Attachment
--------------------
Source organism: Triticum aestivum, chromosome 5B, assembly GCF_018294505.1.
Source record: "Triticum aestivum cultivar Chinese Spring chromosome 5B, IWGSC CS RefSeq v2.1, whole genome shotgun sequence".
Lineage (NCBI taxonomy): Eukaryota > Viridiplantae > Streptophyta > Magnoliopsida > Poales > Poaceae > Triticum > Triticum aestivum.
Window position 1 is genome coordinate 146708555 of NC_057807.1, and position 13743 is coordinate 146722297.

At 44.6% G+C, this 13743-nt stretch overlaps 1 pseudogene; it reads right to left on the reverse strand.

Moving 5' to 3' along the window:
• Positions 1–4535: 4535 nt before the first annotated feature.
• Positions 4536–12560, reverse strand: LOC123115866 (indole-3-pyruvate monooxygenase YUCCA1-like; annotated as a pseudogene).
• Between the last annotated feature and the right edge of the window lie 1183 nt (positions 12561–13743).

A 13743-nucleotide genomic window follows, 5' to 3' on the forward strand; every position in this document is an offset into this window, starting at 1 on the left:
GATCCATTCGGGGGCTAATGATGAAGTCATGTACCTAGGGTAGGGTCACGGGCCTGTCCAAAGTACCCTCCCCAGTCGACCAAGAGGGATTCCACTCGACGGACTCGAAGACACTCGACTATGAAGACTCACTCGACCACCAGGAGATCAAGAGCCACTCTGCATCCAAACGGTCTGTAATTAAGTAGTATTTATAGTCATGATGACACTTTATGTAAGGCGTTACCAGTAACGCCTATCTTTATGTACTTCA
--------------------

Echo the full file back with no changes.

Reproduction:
Source organism: Triticum aestivum, chromosome 5B, assembly GCF_018294505.1.
Source record: "Triticum aestivum cultivar Chinese Spring chromosome 5B, IWGSC CS RefSeq v2.1, whole genome shotgun sequence".
Lineage (NCBI taxonomy): Eukaryota > Viridiplantae > Streptophyta > Magnoliopsida > Poales > Poaceae > Triticum > Triticum aestivum.
Window position 1 is genome coordinate 146708555 of NC_057807.1, and position 13743 is coordinate 146722297.

At 44.6% G+C, this 13743-nt stretch overlaps 1 pseudogene; it reads right to left on the reverse strand.

Moving 5' to 3' along the window:
• Positions 1–4535: 4535 nt before the first annotated feature.
• Positions 4536–12560, reverse strand: LOC123115866 (indole-3-pyruvate monooxygenase YUCCA1-like; annotated as a pseudogene).
• Between the last annotated feature and the right edge of the window lie 1183 nt (positions 12561–13743).

A 13743-nucleotide genomic window follows, 5' to 3' on the forward strand; every position in this document is an offset into this window, starting at 1 on the left:
GATCCATTCGGGGGCTAATGATGAAGTCATGTACCTAGGGTAGGGTCACGGGCCTGTCCAAAGTACCCTCCCCAGTCGACCAAGAGGGATTCCACTCGACGGACTCGAAGACACTCGACTATGAAGACTCACTCGACCACCAGGAGATCAAGAGCCACTCTGCATCCAAACGGTCTGTAATTAAGTAGTATTTATAGTCATGATGACACTTTATGTAAGGCGTTACCAGTAACGCCTATCTTTATGTACTTCA